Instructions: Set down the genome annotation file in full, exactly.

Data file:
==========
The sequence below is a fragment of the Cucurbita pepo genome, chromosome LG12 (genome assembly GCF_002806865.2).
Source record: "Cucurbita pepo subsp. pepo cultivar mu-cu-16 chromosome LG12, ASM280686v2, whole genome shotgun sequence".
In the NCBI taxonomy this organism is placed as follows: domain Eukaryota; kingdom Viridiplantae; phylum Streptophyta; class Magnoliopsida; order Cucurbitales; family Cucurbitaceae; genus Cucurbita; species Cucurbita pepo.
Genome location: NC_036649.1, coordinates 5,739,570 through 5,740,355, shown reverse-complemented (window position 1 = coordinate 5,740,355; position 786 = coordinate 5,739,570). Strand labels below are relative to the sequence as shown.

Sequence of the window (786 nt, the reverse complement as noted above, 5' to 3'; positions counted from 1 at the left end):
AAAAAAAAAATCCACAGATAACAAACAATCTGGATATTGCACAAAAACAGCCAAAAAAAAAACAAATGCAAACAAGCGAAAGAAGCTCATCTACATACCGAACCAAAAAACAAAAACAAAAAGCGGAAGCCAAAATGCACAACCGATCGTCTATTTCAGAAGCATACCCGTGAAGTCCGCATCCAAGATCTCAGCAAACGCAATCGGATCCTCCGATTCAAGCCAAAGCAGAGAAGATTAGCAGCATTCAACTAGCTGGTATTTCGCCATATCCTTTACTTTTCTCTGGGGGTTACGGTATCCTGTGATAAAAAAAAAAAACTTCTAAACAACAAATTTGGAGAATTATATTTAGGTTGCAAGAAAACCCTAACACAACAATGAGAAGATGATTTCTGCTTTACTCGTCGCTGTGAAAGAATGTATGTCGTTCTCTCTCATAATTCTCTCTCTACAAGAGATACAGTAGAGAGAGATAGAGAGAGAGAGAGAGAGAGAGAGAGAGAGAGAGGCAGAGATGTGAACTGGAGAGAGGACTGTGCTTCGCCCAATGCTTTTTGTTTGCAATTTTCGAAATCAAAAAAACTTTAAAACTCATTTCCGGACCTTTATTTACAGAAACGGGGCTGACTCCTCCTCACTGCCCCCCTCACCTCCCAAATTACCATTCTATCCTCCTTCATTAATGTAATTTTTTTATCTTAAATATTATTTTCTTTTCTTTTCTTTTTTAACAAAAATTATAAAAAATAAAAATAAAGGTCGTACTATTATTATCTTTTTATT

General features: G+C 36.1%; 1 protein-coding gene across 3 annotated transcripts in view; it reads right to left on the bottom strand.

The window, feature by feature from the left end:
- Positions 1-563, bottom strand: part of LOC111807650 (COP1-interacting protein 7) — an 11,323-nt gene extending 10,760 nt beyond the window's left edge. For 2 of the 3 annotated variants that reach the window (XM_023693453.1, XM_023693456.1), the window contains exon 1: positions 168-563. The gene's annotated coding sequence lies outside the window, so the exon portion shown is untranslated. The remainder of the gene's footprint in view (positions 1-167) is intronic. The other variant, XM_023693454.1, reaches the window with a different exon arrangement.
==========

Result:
The sequence below is a fragment of the Cucurbita pepo genome, chromosome LG12 (genome assembly GCF_002806865.2).
Source record: "Cucurbita pepo subsp. pepo cultivar mu-cu-16 chromosome LG12, ASM280686v2, whole genome shotgun sequence".
In the NCBI taxonomy this organism is placed as follows: domain Eukaryota; kingdom Viridiplantae; phylum Streptophyta; class Magnoliopsida; order Cucurbitales; family Cucurbitaceae; genus Cucurbita; species Cucurbita pepo.
Genome location: NC_036649.1, coordinates 5,739,570 through 5,740,355, shown reverse-complemented (window position 1 = coordinate 5,740,355; position 786 = coordinate 5,739,570). Strand labels below are relative to the sequence as shown.

Sequence of the window (786 nt, the reverse complement as noted above, 5' to 3'; positions counted from 1 at the left end):
AAAAAAAAAATCCACAGATAACAAACAATCTGGATATTGCACAAAAACAGCCAAAAAAAAAACAAATGCAAACAAGCGAAAGAAGCTCATCTACATACCGAACCAAAAAACAAAAACAAAAAGCGGAAGCCAAAATGCACAACCGATCGTCTATTTCAGAAGCATACCCGTGAAGTCCGCATCCAAGATCTCAGCAAACGCAATCGGATCCTCCGATTCAAGCCAAAGCAGAGAAGATTAGCAGCATTCAACTAGCTGGTATTTCGCCATATCCTTTACTTTTCTCTGGGGGTTACGGTATCCTGTGATAAAAAAAAAAAACTTCTAAACAACAAATTTGGAGAATTATATTTAGGTTGCAAGAAAACCCTAACACAACAATGAGAAGATGATTTCTGCTTTACTCGTCGCTGTGAAAGAATGTATGTCGTTCTCTCTCATAATTCTCTCTCTACAAGAGATACAGTAGAGAGAGATAGAGAGAGAGAGAGAGAGAGAGAGAGAGAGAGAGGCAGAGATGTGAACTGGAGAGAGGACTGTGCTTCGCCCAATGCTTTTTGTTTGCAATTTTCGAAATCAAAAAAACTTTAAAACTCATTTCCGGACCTTTATTTACAGAAACGGGGCTGACTCCTCCTCACTGCCCCCCTCACCTCCCAAATTACCATTCTATCCTCCTTCATTAATGTAATTTTTTTATCTTAAATATTATTTTCTTTTCTTTTCTTTTTTAACAAAAATTATAAAAAATAAAAATAAAGGTCGTACTATTATTATCTTTTTATT

General features: G+C 36.1%; 1 protein-coding gene across 3 annotated transcripts in view; it reads right to left on the bottom strand.

The window, feature by feature from the left end:
- Positions 1-563, bottom strand: part of LOC111807650 (COP1-interacting protein 7) — an 11,323-nt gene extending 10,760 nt beyond the window's left edge. For 2 of the 3 annotated variants that reach the window (XM_023693453.1, XM_023693456.1), the window contains exon 1: positions 168-563. The gene's annotated coding sequence lies outside the window, so the exon portion shown is untranslated. The remainder of the gene's footprint in view (positions 1-167) is intronic. The other variant, XM_023693454.1, reaches the window with a different exon arrangement.